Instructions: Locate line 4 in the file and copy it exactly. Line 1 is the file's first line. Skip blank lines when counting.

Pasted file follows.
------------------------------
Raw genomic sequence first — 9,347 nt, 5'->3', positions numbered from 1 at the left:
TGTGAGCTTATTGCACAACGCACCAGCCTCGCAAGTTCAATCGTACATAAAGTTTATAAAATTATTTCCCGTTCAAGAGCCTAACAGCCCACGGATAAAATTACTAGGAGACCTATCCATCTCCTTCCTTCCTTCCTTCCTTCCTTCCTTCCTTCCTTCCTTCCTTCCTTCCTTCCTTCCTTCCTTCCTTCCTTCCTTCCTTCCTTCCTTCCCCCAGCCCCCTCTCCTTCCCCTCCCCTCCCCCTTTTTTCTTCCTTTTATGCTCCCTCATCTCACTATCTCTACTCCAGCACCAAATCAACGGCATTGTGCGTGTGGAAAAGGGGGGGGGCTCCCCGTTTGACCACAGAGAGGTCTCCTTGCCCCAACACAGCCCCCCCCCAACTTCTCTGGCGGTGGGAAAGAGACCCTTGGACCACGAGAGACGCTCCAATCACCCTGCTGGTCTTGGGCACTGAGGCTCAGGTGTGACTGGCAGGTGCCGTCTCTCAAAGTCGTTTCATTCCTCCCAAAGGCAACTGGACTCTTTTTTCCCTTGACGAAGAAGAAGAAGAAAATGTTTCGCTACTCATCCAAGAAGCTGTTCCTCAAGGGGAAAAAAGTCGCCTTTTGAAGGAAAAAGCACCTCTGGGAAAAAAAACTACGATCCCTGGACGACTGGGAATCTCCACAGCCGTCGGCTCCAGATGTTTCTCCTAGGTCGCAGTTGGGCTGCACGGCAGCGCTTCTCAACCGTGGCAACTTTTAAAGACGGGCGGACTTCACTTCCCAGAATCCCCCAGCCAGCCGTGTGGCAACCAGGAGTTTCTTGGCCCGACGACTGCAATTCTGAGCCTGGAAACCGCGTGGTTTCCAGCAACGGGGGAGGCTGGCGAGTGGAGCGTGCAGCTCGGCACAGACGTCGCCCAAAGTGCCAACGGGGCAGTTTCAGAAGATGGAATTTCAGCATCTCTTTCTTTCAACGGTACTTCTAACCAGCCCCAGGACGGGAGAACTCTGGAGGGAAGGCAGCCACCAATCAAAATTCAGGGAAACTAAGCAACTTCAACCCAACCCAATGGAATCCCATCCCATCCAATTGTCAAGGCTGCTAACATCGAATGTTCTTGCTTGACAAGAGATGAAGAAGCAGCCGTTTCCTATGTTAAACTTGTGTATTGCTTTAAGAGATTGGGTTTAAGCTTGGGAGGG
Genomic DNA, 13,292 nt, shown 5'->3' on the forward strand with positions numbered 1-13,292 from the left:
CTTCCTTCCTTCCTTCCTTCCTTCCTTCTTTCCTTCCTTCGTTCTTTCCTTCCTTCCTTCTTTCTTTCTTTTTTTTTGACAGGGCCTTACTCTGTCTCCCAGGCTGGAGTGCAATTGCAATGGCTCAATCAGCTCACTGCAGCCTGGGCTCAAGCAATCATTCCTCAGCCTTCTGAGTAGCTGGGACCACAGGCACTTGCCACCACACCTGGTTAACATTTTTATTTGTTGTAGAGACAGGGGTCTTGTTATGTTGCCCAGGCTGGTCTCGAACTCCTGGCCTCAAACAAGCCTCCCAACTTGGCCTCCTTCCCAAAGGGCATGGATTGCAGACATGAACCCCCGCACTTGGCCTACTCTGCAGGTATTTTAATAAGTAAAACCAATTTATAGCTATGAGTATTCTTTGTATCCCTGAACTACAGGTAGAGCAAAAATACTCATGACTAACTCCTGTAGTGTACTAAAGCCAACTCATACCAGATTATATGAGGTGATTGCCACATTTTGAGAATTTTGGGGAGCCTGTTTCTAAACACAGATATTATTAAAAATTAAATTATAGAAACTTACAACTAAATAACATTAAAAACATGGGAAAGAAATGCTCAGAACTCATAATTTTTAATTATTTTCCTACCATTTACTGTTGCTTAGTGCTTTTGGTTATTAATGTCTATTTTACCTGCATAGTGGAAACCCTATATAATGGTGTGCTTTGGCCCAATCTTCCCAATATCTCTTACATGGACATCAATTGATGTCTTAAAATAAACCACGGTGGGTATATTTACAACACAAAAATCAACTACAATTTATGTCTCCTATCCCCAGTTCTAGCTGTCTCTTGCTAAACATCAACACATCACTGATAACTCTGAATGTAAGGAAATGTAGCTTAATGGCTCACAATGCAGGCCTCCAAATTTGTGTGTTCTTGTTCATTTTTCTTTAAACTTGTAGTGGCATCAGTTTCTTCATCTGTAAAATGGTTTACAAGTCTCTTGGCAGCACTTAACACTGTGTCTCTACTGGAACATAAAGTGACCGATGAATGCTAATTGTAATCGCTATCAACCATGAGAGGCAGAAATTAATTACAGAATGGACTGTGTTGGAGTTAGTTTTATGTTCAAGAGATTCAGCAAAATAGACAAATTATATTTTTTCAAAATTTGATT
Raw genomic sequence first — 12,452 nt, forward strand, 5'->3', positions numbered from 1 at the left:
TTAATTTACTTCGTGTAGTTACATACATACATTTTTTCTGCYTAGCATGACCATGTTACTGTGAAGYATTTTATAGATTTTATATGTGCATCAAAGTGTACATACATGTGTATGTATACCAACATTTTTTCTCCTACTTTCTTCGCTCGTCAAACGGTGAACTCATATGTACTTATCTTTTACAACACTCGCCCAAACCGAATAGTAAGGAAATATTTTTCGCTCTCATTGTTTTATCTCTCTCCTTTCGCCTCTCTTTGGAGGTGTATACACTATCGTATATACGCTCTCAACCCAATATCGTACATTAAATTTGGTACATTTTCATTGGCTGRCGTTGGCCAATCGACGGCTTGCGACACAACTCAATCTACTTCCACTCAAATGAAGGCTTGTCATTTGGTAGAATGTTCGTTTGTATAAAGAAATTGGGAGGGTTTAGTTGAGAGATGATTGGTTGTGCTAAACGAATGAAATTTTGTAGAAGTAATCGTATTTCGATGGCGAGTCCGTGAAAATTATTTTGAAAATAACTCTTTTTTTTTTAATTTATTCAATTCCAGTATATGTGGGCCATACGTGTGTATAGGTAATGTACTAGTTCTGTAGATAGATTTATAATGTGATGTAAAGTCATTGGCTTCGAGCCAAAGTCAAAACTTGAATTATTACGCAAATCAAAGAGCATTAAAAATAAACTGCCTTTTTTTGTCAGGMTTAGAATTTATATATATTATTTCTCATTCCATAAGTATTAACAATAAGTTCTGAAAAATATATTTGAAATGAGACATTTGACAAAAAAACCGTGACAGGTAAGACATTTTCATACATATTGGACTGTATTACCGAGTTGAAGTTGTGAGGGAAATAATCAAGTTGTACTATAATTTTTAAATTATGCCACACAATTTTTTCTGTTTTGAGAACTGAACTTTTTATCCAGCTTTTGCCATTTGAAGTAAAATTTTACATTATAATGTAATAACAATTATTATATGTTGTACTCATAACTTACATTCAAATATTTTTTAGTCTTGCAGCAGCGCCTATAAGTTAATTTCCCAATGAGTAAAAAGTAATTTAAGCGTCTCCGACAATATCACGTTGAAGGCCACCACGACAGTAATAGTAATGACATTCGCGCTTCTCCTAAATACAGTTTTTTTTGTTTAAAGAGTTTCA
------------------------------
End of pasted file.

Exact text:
CTTCCTTCCTTCCTTCCTTCCTTCCTTCTTTCCTTCCTTCGTTCTTTCCTTCCTTCCTTCTTTCTTTCTTTTTTTTTGACAGGGCCTTACTCTGTCTCCCAGGCTGGAGTGCAATTGCAATGGCTCAATCAGCTCACTGCAGCCTGGGCTCAAGCAATCATTCCTCAGCCTTCTGAGTAGCTGGGACCACAGGCACTTGCCACCACACCTGGTTAACATTTTTATTTGTTGTAGAGACAGGGGTCTTGTTATGTTGCCCAGGCTGGTCTCGAACTCCTGGCCTCAAACAAGCCTCCCAACTTGGCCTCCTTCCCAAAGGGCATGGATTGCAGACATGAACCCCCGCACTTGGCCTACTCTGCAGGTATTTTAATAAGTAAAACCAATTTATAGCTATGAGTATTCTTTGTATCCCTGAACTACAGGTAGAGCAAAAATACTCATGACTAACTCCTGTAGTGTACTAAAGCCAACTCATACCAGATTATATGAGGTGATTGCCACATTTTGAGAATTTTGGGGAGCCTGTTTCTAAACACAGATATTATTAAAAATTAAATTATAGAAACTTACAACTAAATAACATTAAAAACATGGGAAAGAAATGCTCAGAACTCATAATTTTTAATTATTTTCCTACCATTTACTGTTGCTTAGTGCTTTTGGTTATTAATGTCTATTTTACCTGCATAGTGGAAACCCTATATAATGGTGTGCTTTGGCCCAATCTTCCCAATATCTCTTACATGGACATCAATTGATGTCTTAAAATAAACCACGGTGGGTATATTTACAACACAAAAATCAACTACAATTTATGTCTCCTATCCCCAGTTCTAGCTGTCTCTTGCTAAACATCAACACATCACTGATAACTCTGAATGTAAGGAAATGTAGCTTAATGGCTCACAATGCAGGCCTCCAAATTTGTGTGTTCTTGTTCATTTTTCTTTAAACTTGTAGTGGCATCAGTTTCTTCATCTGTAAAATGGTTTACAAGTCTCTTGGCAGCACTTAACACTGTGTCTCTACTGGAACATAAAGTGACCGATGAATGCTAATTGTAATCGCTATCAACCATGAGAGGCAGAAATTAATTACAGAATGGACTGTGTTGGAGTTAGTTTTATGTTCAAGAGATTCAGCAAAATAGACAAATTATATTTTTTCAAAATTTGATT